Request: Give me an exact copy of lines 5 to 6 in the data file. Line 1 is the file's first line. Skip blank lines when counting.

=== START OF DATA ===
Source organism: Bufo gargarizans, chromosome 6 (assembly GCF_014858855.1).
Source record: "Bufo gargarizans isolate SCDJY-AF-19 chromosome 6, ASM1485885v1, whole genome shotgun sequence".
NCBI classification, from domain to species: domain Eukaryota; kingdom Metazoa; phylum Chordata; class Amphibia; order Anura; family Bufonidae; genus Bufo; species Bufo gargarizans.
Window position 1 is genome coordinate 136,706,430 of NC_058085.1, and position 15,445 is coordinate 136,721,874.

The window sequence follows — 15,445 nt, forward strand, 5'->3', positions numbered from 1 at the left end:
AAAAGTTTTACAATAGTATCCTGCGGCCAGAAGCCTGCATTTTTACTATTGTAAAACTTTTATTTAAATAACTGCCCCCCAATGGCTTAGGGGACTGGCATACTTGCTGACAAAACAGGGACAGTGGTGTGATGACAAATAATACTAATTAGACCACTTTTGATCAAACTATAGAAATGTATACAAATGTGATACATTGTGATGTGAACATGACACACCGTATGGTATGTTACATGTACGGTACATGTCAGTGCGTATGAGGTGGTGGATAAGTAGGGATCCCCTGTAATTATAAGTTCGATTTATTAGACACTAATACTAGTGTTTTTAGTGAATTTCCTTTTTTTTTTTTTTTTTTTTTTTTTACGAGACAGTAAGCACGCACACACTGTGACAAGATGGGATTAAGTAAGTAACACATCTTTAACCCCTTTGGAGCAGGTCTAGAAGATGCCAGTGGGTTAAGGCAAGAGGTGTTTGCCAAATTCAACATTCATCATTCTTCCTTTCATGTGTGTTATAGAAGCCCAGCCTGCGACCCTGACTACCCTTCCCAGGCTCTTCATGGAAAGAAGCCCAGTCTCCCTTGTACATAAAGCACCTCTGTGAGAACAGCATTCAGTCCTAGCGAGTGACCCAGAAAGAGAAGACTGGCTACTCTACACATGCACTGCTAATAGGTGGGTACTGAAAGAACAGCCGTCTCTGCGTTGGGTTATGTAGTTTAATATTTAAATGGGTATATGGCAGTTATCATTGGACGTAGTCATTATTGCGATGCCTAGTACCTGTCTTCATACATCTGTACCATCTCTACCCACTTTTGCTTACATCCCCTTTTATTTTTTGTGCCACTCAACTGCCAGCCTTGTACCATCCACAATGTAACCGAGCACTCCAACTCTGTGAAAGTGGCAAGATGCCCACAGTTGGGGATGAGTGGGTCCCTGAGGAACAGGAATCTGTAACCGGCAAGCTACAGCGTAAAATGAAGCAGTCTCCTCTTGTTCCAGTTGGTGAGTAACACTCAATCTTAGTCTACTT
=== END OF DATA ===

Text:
The window sequence follows — 15,445 nt, forward strand, 5'->3', positions numbered from 1 at the left end:
AAAAGTTTTACAATAGTATCCTGCGGCCAGAAGCCTGCATTTTTACTATTGTAAAACTTTTATTTAAATAACTGCCCCCCAATGGCTTAGGGGACTGGCATACTTGCTGACAAAACAGGGACAGTGGTGTGATGACAAATAATACTAATTAGACCACTTTTGATCAAACTATAGAAATGTATACAAATGTGATACATTGTGATGTGAACATGACACACCGTATGGTATGTTACATGTACGGTACATGTCAGTGCGTATGAGGTGGTGGATAAGTAGGGATCCCCTGTAATTATAAGTTCGATTTATTAGACACTAATACTAGTGTTTTTAGTGAATTTCCTTTTTTTTTTTTTTTTTTTTTTTTTACGAGACAGTAAGCACGCACACACTGTGACAAGATGGGATTAAGTAAGTAACACATCTTTAACCCCTTTGGAGCAGGTCTAGAAGATGCCAGTGGGTTAAGGCAAGAGGTGTTTGCCAAATTCAACATTCATCATTCTTCCTTTCATGTGTGTTATAGAAGCCCAGCCTGCGACCCTGACTACCCTTCCCAGGCTCTTCATGGAAAGAAGCCCAGTCTCCCTTGTACATAAAGCACCTCTGTGAGAACAGCATTCAGTCCTAGCGAGTGACCCAGAAAGAGAAGACTGGCTACTCTACACATGCACTGCTAATAGGTGGGTACTGAAAGAACAGCCGTCTCTGCGTTGGGTTATGTAGTTTAATATTTAAATGGGTATATGGCAGTTATCATTGGACGTAGTCATTATTGCGATGCCTAGTACCTGTCTTCATACATCTGTACCATCTCTACCCACTTTTGCTTACATCCCCTTTTATTTTTTGTGCCACTCAACTGCCAGCCTTGTACCATCCACAATGTAACCGAGCACTCCAACTCTGTGAAAGTGGCAAGATGCCCACAGTTGGGGATGAGTGGGTCCCTGAGGAACAGGAATCTGTAACCGGCAAGCTACAGCGTAAAATGAAGCAGTCTCCTCTTGTTCCAGTTGGTGAGTAACACTCAATCTTAGTCTACTT